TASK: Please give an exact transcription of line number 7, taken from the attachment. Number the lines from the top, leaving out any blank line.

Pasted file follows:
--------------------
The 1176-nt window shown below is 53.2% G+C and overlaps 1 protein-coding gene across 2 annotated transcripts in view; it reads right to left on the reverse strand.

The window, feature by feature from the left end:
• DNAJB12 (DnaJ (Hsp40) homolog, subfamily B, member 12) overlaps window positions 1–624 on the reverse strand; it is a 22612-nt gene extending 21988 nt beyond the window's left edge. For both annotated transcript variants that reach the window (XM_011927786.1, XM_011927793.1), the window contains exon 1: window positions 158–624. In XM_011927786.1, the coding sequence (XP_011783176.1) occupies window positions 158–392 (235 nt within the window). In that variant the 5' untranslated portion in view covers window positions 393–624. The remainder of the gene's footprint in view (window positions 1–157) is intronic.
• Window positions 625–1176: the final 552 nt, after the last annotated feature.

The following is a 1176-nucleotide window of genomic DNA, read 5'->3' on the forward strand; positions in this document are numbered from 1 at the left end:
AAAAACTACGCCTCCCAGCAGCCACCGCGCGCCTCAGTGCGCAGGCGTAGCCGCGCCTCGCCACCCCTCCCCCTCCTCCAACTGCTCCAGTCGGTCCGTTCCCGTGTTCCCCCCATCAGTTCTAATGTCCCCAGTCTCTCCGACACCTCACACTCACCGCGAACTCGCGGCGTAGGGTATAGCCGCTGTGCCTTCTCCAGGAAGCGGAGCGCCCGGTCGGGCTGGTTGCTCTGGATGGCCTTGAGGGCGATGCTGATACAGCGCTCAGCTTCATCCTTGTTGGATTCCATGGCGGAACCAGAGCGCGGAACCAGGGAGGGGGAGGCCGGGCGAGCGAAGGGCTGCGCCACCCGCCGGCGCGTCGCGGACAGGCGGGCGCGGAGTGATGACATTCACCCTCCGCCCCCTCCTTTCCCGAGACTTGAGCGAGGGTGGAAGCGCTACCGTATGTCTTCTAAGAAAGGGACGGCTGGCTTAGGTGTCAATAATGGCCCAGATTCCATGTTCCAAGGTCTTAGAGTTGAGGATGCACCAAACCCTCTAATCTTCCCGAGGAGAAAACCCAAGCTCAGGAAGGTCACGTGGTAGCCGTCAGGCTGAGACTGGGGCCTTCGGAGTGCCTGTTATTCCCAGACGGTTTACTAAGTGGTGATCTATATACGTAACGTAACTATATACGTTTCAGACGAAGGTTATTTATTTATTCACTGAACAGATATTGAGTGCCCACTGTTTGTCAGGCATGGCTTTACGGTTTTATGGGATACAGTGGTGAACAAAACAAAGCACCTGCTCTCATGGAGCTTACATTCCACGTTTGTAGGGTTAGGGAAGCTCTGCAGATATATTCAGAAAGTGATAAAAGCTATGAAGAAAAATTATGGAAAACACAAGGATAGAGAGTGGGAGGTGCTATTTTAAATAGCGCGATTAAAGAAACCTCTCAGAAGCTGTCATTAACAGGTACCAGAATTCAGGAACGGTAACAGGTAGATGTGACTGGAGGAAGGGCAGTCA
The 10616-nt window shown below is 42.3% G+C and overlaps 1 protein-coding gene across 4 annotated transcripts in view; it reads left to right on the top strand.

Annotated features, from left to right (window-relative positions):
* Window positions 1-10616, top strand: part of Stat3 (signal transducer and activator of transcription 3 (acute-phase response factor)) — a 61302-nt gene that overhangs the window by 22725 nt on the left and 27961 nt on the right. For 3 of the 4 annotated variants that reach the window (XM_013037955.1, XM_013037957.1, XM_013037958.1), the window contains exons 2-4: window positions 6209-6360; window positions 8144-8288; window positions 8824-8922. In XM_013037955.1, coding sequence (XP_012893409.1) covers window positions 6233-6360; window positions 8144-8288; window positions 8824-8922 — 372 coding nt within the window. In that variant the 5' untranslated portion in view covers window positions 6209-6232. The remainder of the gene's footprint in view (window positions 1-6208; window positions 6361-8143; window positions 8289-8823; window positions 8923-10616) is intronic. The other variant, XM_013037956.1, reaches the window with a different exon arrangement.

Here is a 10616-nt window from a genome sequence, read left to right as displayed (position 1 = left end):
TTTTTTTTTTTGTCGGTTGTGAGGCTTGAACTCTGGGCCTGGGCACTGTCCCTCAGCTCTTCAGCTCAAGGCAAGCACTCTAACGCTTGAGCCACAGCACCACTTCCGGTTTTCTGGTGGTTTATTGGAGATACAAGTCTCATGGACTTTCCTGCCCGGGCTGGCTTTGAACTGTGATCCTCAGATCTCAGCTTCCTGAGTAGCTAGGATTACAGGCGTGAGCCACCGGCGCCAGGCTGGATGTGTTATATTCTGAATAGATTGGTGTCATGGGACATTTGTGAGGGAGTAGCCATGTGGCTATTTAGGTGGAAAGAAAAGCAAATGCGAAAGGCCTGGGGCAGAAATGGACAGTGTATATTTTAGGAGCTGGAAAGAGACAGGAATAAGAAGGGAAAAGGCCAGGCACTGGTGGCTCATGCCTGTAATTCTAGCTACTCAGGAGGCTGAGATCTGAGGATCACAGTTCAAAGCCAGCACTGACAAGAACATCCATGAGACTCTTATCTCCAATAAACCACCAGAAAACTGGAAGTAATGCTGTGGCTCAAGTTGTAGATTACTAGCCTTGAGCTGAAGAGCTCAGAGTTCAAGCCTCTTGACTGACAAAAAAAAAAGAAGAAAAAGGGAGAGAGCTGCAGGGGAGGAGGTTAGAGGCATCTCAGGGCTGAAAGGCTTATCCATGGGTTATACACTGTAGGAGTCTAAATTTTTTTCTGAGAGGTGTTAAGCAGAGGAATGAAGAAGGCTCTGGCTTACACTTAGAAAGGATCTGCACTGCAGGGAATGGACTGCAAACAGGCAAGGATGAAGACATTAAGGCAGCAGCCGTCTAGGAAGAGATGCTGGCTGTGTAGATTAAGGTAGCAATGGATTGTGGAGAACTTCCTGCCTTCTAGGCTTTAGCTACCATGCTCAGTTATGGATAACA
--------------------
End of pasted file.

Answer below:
The 10616-nt window shown below is 42.3% G+C and overlaps 1 protein-coding gene across 4 annotated transcripts in view; it reads left to right on the top strand.